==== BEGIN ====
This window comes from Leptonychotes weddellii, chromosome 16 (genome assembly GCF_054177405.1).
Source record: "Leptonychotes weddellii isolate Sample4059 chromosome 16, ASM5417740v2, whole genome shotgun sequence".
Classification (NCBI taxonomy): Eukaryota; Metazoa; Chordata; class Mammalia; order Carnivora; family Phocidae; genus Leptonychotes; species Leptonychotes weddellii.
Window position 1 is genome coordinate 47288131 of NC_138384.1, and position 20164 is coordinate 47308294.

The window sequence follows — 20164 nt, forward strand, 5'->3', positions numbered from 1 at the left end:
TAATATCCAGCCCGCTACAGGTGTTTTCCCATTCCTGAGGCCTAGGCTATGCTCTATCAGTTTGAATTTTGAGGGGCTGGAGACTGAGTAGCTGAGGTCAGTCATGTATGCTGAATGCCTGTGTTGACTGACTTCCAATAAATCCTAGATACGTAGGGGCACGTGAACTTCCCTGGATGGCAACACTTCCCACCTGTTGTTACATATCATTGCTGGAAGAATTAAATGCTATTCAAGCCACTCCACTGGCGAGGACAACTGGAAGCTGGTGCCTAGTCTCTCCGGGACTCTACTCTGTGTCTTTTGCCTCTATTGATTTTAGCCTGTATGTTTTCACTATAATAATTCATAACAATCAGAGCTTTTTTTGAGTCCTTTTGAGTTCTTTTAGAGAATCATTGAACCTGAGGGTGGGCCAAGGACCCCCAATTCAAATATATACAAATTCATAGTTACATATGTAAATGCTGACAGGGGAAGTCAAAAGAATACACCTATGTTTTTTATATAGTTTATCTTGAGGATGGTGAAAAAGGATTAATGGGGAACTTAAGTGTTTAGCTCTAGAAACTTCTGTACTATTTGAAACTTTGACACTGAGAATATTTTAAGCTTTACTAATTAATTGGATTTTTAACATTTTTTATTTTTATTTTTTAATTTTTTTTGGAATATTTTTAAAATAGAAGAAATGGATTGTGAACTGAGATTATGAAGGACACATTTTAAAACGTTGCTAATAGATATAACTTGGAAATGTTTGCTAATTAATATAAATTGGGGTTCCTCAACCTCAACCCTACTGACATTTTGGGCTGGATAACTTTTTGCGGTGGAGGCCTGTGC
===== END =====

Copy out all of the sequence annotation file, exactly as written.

This window comes from Leptonychotes weddellii, chromosome 16 (genome assembly GCF_054177405.1).
Source record: "Leptonychotes weddellii isolate Sample4059 chromosome 16, ASM5417740v2, whole genome shotgun sequence".
Classification (NCBI taxonomy): Eukaryota; Metazoa; Chordata; class Mammalia; order Carnivora; family Phocidae; genus Leptonychotes; species Leptonychotes weddellii.
Window position 1 is genome coordinate 47288131 of NC_138384.1, and position 20164 is coordinate 47308294.

The window sequence follows — 20164 nt, forward strand, 5'->3', positions numbered from 1 at the left end:
TAATATCCAGCCCGCTACAGGTGTTTTCCCATTCCTGAGGCCTAGGCTATGCTCTATCAGTTTGAATTTTGAGGGGCTGGAGACTGAGTAGCTGAGGTCAGTCATGTATGCTGAATGCCTGTGTTGACTGACTTCCAATAAATCCTAGATACGTAGGGGCACGTGAACTTCCCTGGATGGCAACACTTCCCACCTGTTGTTACATATCATTGCTGGAAGAATTAAATGCTATTCAAGCCACTCCACTGGCGAGGACAACTGGAAGCTGGTGCCTAGTCTCTCCGGGACTCTACTCTGTGTCTTTTGCCTCTATTGATTTTAGCCTGTATGTTTTCACTATAATAATTCATAACAATCAGAGCTTTTTTTGAGTCCTTTTGAGTTCTTTTAGAGAATCATTGAACCTGAGGGTGGGCCAAGGACCCCCAATTCAAATATATACAAATTCATAGTTACATATGTAAATGCTGACAGGGGAAGTCAAAAGAATACACCTATGTTTTTTATATAGTTTATCTTGAGGATGGTGAAAAAGGATTAATGGGGAACTTAAGTGTTTAGCTCTAGAAACTTCTGTACTATTTGAAACTTTGACACTGAGAATATTTTAAGCTTTACTAATTAATTGGATTTTTAACATTTTTTATTTTTATTTTTTAATTTTTTTTGGAATATTTTTAAAATAGAAGAAATGGATTGTGAACTGAGATTATGAAGGACACATTTTAAAACGTTGCTAATAGATATAACTTGGAAATGTTTGCTAATTAATATAAATTGGGGTTCCTCAACCTCAACCCTACTGACATTTTGGGCTGGATAACTTTTTGCGGTGGAGGCCTGTGC